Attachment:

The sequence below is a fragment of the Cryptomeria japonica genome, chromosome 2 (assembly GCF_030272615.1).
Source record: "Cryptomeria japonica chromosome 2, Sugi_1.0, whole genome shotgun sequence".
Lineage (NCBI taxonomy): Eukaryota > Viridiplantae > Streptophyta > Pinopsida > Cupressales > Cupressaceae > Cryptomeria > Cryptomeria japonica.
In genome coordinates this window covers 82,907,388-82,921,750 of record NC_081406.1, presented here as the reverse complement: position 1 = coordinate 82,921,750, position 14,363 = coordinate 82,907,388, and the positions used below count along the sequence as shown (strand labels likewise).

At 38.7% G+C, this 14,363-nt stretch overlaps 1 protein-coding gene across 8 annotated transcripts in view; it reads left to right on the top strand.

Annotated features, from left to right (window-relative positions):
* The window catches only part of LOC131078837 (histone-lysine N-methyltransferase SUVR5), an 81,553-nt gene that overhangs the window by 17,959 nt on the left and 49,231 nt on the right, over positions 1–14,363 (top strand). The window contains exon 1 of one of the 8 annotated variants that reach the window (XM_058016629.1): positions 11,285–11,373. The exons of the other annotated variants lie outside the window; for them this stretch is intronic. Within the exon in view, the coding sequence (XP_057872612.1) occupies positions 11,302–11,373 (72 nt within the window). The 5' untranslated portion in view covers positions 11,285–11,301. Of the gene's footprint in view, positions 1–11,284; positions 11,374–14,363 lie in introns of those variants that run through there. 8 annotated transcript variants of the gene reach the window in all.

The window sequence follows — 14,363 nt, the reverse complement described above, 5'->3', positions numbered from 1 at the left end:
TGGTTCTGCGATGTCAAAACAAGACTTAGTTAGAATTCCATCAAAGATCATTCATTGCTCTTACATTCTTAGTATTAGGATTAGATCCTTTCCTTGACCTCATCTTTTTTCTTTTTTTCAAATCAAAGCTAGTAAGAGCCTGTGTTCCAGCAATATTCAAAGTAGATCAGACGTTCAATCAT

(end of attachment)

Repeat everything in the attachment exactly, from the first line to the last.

The sequence below is a fragment of the Cryptomeria japonica genome, chromosome 2 (assembly GCF_030272615.1).
Source record: "Cryptomeria japonica chromosome 2, Sugi_1.0, whole genome shotgun sequence".
Lineage (NCBI taxonomy): Eukaryota > Viridiplantae > Streptophyta > Pinopsida > Cupressales > Cupressaceae > Cryptomeria > Cryptomeria japonica.
In genome coordinates this window covers 82,907,388-82,921,750 of record NC_081406.1, presented here as the reverse complement: position 1 = coordinate 82,921,750, position 14,363 = coordinate 82,907,388, and the positions used below count along the sequence as shown (strand labels likewise).

At 38.7% G+C, this 14,363-nt stretch overlaps 1 protein-coding gene across 8 annotated transcripts in view; it reads left to right on the top strand.

Annotated features, from left to right (window-relative positions):
* The window catches only part of LOC131078837 (histone-lysine N-methyltransferase SUVR5), an 81,553-nt gene that overhangs the window by 17,959 nt on the left and 49,231 nt on the right, over positions 1–14,363 (top strand). The window contains exon 1 of one of the 8 annotated variants that reach the window (XM_058016629.1): positions 11,285–11,373. The exons of the other annotated variants lie outside the window; for them this stretch is intronic. Within the exon in view, the coding sequence (XP_057872612.1) occupies positions 11,302–11,373 (72 nt within the window). The 5' untranslated portion in view covers positions 11,285–11,301. Of the gene's footprint in view, positions 1–11,284; positions 11,374–14,363 lie in introns of those variants that run through there. 8 annotated transcript variants of the gene reach the window in all.

The window sequence follows — 14,363 nt, the reverse complement described above, 5'->3', positions numbered from 1 at the left end:
TGGTTCTGCGATGTCAAAACAAGACTTAGTTAGAATTCCATCAAAGATCATTCATTGCTCTTACATTCTTAGTATTAGGATTAGATCCTTTCCTTGACCTCATCTTTTTTCTTTTTTTCAAATCAAAGCTAGTAAGAGCCTGTGTTCCAGCAATATTCAAAGTAGATCAGACGTTCAATCAT